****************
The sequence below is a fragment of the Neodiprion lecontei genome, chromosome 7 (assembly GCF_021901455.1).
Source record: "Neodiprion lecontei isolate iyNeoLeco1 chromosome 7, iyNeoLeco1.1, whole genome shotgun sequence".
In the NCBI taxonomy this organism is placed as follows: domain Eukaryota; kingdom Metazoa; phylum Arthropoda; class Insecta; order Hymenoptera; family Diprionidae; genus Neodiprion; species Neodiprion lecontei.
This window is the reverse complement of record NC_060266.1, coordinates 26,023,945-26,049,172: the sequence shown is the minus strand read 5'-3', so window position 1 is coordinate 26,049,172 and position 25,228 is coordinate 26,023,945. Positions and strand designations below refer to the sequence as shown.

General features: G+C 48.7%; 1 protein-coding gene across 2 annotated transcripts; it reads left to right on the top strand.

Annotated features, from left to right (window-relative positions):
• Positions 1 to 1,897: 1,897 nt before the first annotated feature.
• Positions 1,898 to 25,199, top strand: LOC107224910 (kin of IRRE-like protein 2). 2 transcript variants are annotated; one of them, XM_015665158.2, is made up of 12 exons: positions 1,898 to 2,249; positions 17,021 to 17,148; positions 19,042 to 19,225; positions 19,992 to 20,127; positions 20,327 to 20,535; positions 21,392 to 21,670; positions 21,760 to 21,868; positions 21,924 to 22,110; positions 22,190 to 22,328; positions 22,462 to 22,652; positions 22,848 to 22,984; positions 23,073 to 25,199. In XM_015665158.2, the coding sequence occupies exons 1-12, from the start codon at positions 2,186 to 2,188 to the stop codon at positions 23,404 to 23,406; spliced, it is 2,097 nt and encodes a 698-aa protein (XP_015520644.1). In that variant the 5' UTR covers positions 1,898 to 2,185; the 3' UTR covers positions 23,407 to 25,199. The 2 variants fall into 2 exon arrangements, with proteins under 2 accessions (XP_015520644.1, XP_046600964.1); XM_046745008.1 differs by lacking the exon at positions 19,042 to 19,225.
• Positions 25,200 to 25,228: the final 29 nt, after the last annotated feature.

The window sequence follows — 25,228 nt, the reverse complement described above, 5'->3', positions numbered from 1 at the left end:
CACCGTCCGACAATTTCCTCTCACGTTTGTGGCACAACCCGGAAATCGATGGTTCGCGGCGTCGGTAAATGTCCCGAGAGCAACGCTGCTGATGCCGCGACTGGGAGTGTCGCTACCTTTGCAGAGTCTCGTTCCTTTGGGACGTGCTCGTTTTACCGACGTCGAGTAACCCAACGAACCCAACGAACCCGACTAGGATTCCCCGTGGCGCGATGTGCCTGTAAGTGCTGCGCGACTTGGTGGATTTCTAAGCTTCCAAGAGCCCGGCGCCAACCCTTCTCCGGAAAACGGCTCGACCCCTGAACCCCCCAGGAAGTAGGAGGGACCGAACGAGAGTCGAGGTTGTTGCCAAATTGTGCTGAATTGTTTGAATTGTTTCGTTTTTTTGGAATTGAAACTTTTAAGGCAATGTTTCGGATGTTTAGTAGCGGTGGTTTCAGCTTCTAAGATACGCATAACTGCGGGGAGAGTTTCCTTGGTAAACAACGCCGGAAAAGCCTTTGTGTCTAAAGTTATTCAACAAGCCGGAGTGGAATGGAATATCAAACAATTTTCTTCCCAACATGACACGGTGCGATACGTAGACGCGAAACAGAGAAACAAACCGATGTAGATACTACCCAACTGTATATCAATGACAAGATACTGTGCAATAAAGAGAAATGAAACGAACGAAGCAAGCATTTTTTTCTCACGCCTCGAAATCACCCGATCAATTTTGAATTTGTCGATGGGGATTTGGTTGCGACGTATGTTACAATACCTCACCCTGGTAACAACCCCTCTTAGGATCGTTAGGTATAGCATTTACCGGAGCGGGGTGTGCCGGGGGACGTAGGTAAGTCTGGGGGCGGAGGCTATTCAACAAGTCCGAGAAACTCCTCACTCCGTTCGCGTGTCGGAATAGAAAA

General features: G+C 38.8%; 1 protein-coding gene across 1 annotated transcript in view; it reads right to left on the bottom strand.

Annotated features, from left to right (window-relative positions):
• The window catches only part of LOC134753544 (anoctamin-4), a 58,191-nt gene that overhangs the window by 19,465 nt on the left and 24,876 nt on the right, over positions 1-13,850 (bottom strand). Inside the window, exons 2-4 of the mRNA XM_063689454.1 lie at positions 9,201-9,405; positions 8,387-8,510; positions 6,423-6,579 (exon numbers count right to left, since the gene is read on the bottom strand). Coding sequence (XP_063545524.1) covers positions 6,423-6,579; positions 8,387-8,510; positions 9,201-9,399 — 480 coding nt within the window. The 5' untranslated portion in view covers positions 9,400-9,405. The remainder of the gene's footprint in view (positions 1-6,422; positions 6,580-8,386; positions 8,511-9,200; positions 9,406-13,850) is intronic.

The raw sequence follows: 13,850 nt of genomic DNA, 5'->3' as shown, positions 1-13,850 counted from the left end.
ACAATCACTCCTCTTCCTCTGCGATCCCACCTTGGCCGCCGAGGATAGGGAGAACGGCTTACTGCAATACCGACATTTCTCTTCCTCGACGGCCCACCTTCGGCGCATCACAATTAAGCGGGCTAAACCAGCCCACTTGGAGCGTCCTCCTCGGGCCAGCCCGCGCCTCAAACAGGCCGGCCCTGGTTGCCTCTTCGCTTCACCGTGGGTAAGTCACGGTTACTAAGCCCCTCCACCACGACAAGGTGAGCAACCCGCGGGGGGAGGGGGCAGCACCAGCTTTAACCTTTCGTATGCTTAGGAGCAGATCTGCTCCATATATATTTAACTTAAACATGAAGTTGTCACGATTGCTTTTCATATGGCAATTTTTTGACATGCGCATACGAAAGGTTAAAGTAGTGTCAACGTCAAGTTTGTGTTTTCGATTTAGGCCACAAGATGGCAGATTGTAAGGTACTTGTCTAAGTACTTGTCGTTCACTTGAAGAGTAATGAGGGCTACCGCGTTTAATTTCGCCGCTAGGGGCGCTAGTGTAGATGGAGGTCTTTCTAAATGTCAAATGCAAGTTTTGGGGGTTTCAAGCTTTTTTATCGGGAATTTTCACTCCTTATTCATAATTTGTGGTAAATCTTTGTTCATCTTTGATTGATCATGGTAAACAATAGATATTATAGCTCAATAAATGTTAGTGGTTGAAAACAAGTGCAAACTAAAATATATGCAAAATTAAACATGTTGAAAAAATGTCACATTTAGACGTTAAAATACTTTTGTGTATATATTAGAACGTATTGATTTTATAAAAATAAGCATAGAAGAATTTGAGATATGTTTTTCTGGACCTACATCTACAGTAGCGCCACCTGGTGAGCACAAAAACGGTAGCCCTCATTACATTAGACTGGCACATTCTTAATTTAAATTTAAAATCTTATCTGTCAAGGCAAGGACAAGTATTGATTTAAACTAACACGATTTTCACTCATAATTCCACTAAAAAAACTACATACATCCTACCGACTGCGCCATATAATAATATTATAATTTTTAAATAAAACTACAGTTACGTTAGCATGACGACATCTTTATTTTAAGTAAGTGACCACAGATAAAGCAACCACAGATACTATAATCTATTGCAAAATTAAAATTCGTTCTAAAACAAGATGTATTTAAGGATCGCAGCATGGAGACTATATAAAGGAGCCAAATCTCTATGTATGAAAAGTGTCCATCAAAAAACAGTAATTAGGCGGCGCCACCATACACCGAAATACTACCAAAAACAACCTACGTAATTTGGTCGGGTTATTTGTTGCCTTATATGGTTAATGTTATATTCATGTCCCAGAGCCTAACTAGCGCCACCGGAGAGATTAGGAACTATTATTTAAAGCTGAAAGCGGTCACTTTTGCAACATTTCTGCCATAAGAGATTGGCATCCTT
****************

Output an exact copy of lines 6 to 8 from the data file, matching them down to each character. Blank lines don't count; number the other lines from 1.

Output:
Annotated features, from left to right (window-relative positions):
• Positions 1 to 1,897: 1,897 nt before the first annotated feature.
• Positions 1,898 to 25,199, top strand: LOC107224910 (kin of IRRE-like protein 2). 2 transcript variants are annotated; one of them, XM_015665158.2, is made up of 12 exons: positions 1,898 to 2,249; positions 17,021 to 17,148; positions 19,042 to 19,225; positions 19,992 to 20,127; positions 20,327 to 20,535; positions 21,392 to 21,670; positions 21,760 to 21,868; positions 21,924 to 22,110; positions 22,190 to 22,328; positions 22,462 to 22,652; positions 22,848 to 22,984; positions 23,073 to 25,199. In XM_015665158.2, the coding sequence occupies exons 1-12, from the start codon at positions 2,186 to 2,188 to the stop codon at positions 23,404 to 23,406; spliced, it is 2,097 nt and encodes a 698-aa protein (XP_015520644.1). In that variant the 5' UTR covers positions 1,898 to 2,185; the 3' UTR covers positions 23,407 to 25,199. The 2 variants fall into 2 exon arrangements, with proteins under 2 accessions (XP_015520644.1, XP_046600964.1); XM_046745008.1 differs by lacking the exon at positions 19,042 to 19,225.